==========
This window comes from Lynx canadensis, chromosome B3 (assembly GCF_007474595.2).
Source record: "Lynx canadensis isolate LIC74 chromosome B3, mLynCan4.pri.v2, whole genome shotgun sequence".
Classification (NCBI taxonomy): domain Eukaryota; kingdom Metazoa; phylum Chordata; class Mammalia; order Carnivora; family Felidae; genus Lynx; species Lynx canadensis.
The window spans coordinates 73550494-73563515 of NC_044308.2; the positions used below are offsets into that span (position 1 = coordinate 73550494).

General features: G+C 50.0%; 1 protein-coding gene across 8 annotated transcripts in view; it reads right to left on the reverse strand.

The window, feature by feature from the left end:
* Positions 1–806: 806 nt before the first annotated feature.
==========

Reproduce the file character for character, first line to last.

This window comes from Lynx canadensis, chromosome B3 (assembly GCF_007474595.2).
Source record: "Lynx canadensis isolate LIC74 chromosome B3, mLynCan4.pri.v2, whole genome shotgun sequence".
Classification (NCBI taxonomy): domain Eukaryota; kingdom Metazoa; phylum Chordata; class Mammalia; order Carnivora; family Felidae; genus Lynx; species Lynx canadensis.
The window spans coordinates 73550494-73563515 of NC_044308.2; the positions used below are offsets into that span (position 1 = coordinate 73550494).

General features: G+C 50.0%; 1 protein-coding gene across 8 annotated transcripts in view; it reads right to left on the reverse strand.

The window, feature by feature from the left end:
* Positions 1–806: 806 nt before the first annotated feature.